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Energizing the Sales Force in a Down Economy

The sales manager's job is many-fold: cheerleader, psychologist, coach, and mentor.

By Kevin Sensenig, global vice president, Learning and Organization Development, Dale Carnegie & Associates, Inc.

The economic downturn has produced a tidal wave of negative conditions, some of which have overwhelmed even the very best sales organizations. Time is of the essence! Sales managers cannot wait to put into action their highest levels of leadership skills necessary to re-energize their sales force. More than ever before, sales managers need to communicate effectively with their team. That means helping salespeople develop and maintain a positive attitude, keep their eyes open for sales opportunities, and maintain a focus on excelling.

Impact of the “Recovery” on Sales

The recession and anemic recovery in North America have had their effects on corporate purchasing departments and decision-makers. It’s difficult for buyers to decide whether now is the right time to pull the trigger on a purchase when the economic outlook is “unusually uncertain.” Consequently, many organizations have adjusted their purchasing strategies. They've pulled back on expenditures, expanded their cash balances, and reduced their product offerings to cut costs and be prepared for future economic changes. This has a huge impact on the success of sales teams. And it's not just businesses—consumers are equally uncertain, and are paying off debt and increasing savings instead of buying consumer goods.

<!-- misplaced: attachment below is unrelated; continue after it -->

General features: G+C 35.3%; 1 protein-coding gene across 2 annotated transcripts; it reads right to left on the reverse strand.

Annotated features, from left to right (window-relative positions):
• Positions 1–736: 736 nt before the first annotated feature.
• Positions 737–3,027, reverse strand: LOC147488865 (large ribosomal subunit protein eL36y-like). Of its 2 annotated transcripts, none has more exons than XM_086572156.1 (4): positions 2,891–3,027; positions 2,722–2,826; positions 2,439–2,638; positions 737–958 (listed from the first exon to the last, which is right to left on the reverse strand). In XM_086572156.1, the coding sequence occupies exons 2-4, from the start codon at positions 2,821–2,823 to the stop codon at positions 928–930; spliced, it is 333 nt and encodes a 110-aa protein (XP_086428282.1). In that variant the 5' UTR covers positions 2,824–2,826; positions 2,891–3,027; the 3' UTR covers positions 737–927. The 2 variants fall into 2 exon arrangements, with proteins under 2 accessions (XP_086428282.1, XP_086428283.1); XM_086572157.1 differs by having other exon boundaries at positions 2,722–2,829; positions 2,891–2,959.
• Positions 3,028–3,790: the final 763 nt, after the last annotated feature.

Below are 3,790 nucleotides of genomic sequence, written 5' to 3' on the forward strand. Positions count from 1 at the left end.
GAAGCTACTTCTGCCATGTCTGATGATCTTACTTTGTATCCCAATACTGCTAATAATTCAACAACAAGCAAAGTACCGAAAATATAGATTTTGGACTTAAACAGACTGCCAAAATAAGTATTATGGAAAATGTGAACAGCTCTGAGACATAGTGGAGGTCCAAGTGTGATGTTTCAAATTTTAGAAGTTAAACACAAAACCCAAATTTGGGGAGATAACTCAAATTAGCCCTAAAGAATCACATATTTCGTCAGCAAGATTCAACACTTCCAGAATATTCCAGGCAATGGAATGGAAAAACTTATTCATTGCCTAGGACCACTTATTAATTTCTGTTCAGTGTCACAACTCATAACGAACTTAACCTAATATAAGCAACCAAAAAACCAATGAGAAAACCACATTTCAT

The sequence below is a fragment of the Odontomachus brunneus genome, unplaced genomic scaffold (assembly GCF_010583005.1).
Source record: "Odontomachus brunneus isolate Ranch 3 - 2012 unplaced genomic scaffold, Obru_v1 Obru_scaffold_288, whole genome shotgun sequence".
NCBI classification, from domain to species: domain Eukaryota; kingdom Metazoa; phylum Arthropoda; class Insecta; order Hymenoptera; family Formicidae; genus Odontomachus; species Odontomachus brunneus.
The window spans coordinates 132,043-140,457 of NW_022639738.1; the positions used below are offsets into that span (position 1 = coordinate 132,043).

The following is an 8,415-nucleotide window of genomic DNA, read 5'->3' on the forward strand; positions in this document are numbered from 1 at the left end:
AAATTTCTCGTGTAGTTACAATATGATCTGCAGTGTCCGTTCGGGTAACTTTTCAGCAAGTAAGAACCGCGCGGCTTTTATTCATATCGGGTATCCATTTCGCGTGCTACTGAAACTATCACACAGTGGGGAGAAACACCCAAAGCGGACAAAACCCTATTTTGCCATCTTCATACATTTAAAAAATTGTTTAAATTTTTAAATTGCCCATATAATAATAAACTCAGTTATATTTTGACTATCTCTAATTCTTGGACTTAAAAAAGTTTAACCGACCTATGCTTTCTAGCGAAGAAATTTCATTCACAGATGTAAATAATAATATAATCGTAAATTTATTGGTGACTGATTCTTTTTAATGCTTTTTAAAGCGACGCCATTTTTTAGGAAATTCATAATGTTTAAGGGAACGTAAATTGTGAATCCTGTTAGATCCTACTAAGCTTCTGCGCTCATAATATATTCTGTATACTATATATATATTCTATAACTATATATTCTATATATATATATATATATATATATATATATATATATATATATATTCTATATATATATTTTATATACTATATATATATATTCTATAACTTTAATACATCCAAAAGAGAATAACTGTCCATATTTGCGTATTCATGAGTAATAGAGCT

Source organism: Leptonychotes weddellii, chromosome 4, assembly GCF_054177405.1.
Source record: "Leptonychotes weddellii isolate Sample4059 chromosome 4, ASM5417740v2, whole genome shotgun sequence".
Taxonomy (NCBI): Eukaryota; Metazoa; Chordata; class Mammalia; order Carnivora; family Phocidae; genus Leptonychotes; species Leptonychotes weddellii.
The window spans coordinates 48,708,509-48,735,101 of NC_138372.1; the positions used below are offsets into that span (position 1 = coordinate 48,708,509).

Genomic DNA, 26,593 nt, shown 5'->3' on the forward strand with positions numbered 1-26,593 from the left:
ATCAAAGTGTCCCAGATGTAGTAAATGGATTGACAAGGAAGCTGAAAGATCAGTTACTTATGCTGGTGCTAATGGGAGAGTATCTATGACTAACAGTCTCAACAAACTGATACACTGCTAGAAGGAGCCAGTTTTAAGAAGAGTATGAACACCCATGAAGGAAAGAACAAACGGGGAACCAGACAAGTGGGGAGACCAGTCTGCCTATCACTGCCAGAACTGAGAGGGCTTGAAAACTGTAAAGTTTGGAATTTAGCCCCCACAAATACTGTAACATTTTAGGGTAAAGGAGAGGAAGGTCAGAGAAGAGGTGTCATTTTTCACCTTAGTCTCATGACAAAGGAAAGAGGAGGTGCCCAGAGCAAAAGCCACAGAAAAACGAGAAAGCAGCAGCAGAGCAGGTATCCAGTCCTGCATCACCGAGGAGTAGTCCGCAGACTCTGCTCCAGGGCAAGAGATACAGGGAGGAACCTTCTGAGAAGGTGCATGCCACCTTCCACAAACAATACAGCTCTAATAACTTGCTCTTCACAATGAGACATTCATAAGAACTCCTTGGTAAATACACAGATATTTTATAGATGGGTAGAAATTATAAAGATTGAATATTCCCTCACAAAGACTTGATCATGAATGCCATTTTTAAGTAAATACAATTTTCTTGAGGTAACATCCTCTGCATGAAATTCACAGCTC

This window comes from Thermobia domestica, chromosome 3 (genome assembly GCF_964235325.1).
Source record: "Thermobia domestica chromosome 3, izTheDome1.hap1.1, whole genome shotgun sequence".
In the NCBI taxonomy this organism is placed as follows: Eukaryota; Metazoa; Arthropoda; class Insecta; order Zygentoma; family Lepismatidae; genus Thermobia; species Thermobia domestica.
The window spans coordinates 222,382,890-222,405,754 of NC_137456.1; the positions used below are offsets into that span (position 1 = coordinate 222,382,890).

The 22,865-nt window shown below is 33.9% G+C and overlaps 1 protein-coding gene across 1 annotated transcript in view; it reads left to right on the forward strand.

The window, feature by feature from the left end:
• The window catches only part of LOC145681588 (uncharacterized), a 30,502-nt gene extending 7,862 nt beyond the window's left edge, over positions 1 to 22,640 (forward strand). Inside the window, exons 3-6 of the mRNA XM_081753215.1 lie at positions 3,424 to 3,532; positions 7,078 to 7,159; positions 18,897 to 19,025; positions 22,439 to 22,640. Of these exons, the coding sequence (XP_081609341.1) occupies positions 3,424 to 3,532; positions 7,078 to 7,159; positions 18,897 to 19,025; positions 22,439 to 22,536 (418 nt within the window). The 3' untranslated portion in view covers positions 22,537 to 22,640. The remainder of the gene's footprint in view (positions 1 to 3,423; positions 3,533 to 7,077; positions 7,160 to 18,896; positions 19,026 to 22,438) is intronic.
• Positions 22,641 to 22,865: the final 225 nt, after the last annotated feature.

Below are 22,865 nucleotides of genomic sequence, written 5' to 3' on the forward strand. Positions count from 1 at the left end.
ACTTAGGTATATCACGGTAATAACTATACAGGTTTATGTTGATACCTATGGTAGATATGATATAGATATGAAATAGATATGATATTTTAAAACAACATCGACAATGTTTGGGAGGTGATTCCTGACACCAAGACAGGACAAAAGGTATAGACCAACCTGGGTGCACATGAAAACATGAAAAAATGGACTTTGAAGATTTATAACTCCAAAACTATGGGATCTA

The organizational process for making purchases has changed in the last 18 months, as well. When times are good, purchasing decisions are made more freely and at lower levels within the organization. During times of economic uncertainty, businesses and consumers are more likely to delay purchasing decisions until next quarter or next year. The decision-making process now may involve more people from within the company and more layers of approval at higher levels. And when companies do make purchases, they tend to place part of the order now and the rest at a later date so as not to deplete their cash flow or credit lines.

A third impact of the sluggish economy on corporate procedures is the tendency to in-source services. While outsourcing can be a cost-saver for some organizations, when the outlook is especially uncertain, companies may decide to eliminate funding for a service altogether and try to accomplish the desired results in-house with existing staff and resources. For sales teams that are pushing services such as IT or Web development and not products, this can represent yet another obstacle to success.

Watch for the Signs

Good sales managers need to keep their eyes on a few subjective and objective key indicators that will help them identify when a sales team has become de-motivated due to the state of the marketplace. First, monitor consumer confidence, both as determined by national polls, as well as the local “vibe.” Even if a certain sector is performing well in the local economy, bad news from other parts of the country or other sectors can poison the local well and harm sales there, too.

Secondly, sales managers need to monitor the office chatter, the water cooler talk, and the feedback salespeople receive from their customers. This will help sales managers gauge not only the mood of the customer, but also the morale of the sales staff. Are salespeople dwelling on negatives or focusing on positives and opportunities? What is the customer's focus—today's doldrums or tomorrow's rebound? Are any of these conditions sapping energy and enthusiasm from the sales team?

The Sales Manager’s Role